The continuity is a little off from song to song, but being this is a sampler, it does it's job admirably. The opener from Italian duo Musetta is a pulsating, fully-formed lesson in great electronica. Kraftwerk-esque beats meld perfectly with a subtle bembe feel. It's european with a Tropicalia edge and it just feels right. Although wonderfully delivered and with an exceptionally warm quality, Marinella Mastrosimone's voice takes a back seat to the incredibly funky beat.

In contrast, Return To Mono's "Give Me Something" pushes vocalist Tanya Kelliher's voice to the forefront of the track. Although the textures of the song benefit from valuable and interesting live instrumentation throughout courtesy of Jim Paulos it's Kelliher's crystalline vocals that carry the track, somehow able to combine incredibly strong delivery while maintaining the overall seductiveness of Return to Mono's sound.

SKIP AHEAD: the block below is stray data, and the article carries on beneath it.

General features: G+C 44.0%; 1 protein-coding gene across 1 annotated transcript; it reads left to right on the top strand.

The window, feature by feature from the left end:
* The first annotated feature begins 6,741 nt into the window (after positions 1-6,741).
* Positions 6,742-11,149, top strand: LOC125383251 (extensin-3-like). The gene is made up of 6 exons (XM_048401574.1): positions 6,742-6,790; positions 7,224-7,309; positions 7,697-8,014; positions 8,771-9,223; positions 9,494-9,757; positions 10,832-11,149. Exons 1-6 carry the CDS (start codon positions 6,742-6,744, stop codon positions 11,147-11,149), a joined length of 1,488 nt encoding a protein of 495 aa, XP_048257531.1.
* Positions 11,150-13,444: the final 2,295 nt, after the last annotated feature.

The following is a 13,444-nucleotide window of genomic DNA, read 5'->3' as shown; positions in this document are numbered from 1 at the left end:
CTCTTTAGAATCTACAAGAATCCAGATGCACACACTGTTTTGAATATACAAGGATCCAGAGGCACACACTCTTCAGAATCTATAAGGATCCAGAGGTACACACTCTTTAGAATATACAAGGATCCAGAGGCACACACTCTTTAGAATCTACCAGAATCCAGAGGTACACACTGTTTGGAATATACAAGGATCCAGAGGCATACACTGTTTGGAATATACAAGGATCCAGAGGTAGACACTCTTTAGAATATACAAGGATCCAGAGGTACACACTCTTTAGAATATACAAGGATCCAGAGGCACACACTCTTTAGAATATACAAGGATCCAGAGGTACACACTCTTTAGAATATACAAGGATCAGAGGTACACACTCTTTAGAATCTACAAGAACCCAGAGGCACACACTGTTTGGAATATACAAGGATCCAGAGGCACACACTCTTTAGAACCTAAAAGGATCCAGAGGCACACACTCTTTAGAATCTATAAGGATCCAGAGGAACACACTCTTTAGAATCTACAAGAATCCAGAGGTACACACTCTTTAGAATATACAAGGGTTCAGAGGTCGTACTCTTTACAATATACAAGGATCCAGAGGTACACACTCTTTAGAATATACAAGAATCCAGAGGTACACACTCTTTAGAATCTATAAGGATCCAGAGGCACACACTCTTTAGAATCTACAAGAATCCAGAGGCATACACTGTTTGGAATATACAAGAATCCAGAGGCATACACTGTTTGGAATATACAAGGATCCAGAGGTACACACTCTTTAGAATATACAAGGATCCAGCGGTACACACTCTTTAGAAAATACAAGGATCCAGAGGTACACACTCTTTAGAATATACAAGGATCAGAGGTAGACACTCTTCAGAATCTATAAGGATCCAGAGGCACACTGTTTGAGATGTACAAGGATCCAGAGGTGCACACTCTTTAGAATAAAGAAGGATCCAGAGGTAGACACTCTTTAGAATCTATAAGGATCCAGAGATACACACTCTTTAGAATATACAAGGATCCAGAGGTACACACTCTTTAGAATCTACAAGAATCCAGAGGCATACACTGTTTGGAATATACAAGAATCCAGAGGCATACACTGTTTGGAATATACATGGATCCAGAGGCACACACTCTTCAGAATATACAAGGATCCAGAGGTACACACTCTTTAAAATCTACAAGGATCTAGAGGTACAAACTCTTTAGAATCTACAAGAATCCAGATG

Digital Bliss is the brainchild of Lynda Arnold aka Divasonic and her contribution focuses on the marriage of the organic with the electronic. An accomplished flautist, Arnold strips down the production here to focus on her strongest assets: her voice and her flute. It's this sparcity that makes the track so engaging, taking it's rightful place among this strong collection.

Other standouts include Sutro's "Undying" and "Lowk" by Comfort Food. Sutro, fronted by former Everthing but the Girl remixer/producer Tyler Stone, were brought together by fearless bay area DJ Polywog at the latter's improv collective "Poly's Playhouses". The jazz-infused melodies and electro-acoustic beats reveal the group's penchant for improvisation, complementing perfectly the track's themes of search & discovery.